In the Clark and Key governments a year out from their third election win, all the indicators were good but today’s governing party faces an increasingly uphill battle
Opinion: With just over a year until the next election and the ending of virtually all Covid-19 restrictions, New Zealand’s 53rd Parliament is entering the home straight. Speculation is now turning to whether the Ardern Labour-led government can emulate the Clark and Key/English governments which preceded it and secure a third term in office.
Public opinion polls present an uncertain picture. While most have shown National ahead of Labour for some months, the overall picture as to whom will govern is much less clear.
Polls are at best a snapshot of a particular moment. They often reflect a specific context and need to be seen as a sequence over time to get a full sense of their relevance. Even that may not show the full picture. Comparing poll trends with other similar periods in the electoral cycle may offer a better sense of what is happening on which to base future predictions.
On that basis, it is worth looking at the situations of the Clark and Key governments a year out from their third election, at a similar point to the Ardern government today.
In October 2004, a year before the 2005 election, and with the fallout from the controversial foreshore and seabed debate still fresh in the public mind, Labour was leading National by seven percentage points, according to the average of polls taken that month. That month’s 3News TNS poll showed Prime Minister Helen Clark with about a 30 percentage point lead over the National leader, Don Brash, as preferred Prime Minister. The UMR poll was reporting that New Zealanders believed the country was heading in the right direction by a margin of 22 percentage points. Even so, the Labour-led government faced a difficult battle over the ensuing 12 months before it formed a government for a third term.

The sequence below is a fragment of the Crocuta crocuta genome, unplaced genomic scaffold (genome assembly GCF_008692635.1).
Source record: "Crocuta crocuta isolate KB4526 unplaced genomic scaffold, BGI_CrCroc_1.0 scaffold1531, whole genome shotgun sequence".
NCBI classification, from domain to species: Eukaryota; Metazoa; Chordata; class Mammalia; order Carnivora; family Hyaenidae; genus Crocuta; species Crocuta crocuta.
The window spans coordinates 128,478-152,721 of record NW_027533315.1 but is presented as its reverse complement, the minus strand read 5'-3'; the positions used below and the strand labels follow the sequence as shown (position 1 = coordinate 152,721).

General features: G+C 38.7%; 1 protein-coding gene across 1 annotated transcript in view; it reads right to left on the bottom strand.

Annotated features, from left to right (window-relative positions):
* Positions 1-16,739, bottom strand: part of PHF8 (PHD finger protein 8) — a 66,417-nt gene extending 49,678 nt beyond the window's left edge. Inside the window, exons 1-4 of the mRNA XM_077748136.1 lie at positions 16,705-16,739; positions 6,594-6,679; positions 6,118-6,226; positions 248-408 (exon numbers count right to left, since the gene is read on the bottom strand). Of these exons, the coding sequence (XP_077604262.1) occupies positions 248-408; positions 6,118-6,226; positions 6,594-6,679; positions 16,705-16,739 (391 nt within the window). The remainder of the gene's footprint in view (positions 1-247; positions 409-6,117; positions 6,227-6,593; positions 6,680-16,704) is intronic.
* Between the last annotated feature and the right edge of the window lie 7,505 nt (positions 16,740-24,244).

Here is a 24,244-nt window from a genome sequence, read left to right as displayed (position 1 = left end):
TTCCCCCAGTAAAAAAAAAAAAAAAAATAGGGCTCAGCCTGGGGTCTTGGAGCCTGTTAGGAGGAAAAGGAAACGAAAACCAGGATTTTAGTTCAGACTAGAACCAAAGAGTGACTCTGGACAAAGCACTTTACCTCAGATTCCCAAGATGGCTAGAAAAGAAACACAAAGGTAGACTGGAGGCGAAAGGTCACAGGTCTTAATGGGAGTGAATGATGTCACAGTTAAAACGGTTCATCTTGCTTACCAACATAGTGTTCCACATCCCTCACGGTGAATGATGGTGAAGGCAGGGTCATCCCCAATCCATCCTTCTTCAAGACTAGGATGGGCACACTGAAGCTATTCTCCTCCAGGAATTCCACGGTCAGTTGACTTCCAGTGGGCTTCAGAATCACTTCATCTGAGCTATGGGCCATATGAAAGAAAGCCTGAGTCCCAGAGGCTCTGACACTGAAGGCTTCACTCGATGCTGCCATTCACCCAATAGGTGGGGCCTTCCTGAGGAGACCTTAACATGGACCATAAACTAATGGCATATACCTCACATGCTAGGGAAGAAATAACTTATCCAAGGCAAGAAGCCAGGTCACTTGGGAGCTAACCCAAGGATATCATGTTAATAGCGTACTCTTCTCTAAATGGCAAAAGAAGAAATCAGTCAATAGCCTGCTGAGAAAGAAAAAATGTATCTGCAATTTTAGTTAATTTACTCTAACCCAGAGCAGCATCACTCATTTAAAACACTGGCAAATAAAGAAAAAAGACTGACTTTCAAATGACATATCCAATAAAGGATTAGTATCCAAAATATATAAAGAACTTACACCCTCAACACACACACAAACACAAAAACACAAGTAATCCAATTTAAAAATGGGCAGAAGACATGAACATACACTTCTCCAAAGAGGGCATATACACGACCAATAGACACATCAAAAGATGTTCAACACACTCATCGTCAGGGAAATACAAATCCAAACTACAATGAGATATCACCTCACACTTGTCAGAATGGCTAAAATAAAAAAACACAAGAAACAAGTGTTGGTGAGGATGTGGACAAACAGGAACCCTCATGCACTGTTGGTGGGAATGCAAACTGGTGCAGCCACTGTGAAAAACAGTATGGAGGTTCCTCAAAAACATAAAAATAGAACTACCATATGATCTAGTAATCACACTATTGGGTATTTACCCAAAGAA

The pattern was broadly similar for the Key government in 2013. According to the average of polls for October 2013, National was leading Labour by seven percentage points. TVNZ’s Colmar Brunton poll gave Prime Minister Key a 30 percentage point lead over David Cunliffe, Labour’s then new leader, as preferred Prime Minister. The Fairfax-Ipsos poll that month showed New Zealanders believed the country was heading in the right direction by a margin of 20 percentage points. However, unlike Labour in 2004-05, Key’s National-led government had a relatively comfortable run through to winning its third term in September 2014.
Will a desperate Labour be prepared to follow President Joe Biden’s recent lead and commit to wiping student loan debt altogether, if that is what it takes to retain office? Or will it be a cut in the rate of GST?
What is clear from both these results is that a platform for election victory was set up about a year before the election itself. In both cases, it was built on three pillars – a healthy lead for the main party of government over its major rival; strong preference for the incumbent Prime Minister over the Opposition leader as preferred Prime Minister; and, perhaps most importantly, a clear sense the country was heading in the right direction. But as Labour’s close-run 2005 result shows, even these favourable conditions are not guarantors of election victory. That year, Labour still had to pull out of the hat making student loan repayments interest free to get over the line on election day.